Franklin says Houston's mother raised her well
NEW YORK (AP) — Aretha Franklin says Cissy Houston raised her daughter Whitney Houston well — and that an interview where Franklin said parents need to make sure children "leave home prepared" was taken out of context.
Franklin released a statement Wednesday, four days after Houston's funeral. She was expected to sing at the funeral in Newark, N.J., Houston's hometown, but bowed out because of leg spasms she said she suffered after a concert at Radio City Music Hall the night before. She performed again at Radio City the night of Houston's funeral, and paid tribute to Houston as "a very fine young lady."
In an interview about Houston on NBC's "Today" show last week, Al Roker asked Franklin about Houston's superstardom.
Franklin said: "I think parents have to really talk to their children before they leave home ... (that they) leave home prepared, really. She left home with all the right things."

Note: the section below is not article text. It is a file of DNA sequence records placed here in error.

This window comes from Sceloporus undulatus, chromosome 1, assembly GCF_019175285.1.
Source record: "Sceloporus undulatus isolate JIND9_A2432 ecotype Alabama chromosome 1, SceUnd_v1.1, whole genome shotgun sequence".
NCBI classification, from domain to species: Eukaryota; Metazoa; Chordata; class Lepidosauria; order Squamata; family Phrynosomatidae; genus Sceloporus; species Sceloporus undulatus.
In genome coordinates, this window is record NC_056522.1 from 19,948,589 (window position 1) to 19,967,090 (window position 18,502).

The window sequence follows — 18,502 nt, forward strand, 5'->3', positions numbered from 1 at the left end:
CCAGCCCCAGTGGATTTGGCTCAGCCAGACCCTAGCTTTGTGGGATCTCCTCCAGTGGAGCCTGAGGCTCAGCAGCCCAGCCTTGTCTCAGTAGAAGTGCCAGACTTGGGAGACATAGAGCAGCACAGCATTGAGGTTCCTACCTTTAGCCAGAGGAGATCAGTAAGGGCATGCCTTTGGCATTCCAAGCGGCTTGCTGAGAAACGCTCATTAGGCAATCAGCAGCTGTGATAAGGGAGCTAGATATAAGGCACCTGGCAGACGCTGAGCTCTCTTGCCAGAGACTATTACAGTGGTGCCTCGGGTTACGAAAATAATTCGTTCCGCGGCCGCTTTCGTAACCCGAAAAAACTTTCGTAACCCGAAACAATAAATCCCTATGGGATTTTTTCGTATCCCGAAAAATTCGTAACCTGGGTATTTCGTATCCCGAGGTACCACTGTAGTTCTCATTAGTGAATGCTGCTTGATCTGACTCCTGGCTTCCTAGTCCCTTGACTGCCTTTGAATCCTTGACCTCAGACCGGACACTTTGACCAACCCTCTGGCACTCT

After Franklin didn't attend the funeral, there were some reports that Houston's mother was upset over Franklin's comments and that Franklin was uninvited, a charge Franklin denies.
"Cissy Houston and I have been longtime friends for almost 50 years. I have four invitations and parking passes that were sent to me for the funeral," Franklin said. "Cissy does not need ridiculous speculation and neither do I — particularly at this time."
Franklin also said her full statement — "This is no reflection on Cissy or Nippy's upbringing," using a nickname for Houston — wasn't aired (a request for comment wasn't immediately returned by the "Today" show).
"Knowing Cissy as well as I do, I know Whitney left home right and properly. I was generalizing and it was a well-intended statement for any young adult coming into the music industry," she said. "I was not speaking of anyone specifically. "
Houston had fought substance abuse for years. She was found dead in a bathtub at the Beverly Hilton Hotel in Beverly Hills, Calif., on Feb. 11, the day before the Grammy Awards. A cause of death has yet to be determined.
Nekesa Mumbi Moody is the AP's music editor. Follow her at http://www.twitter.com/nekesamumbi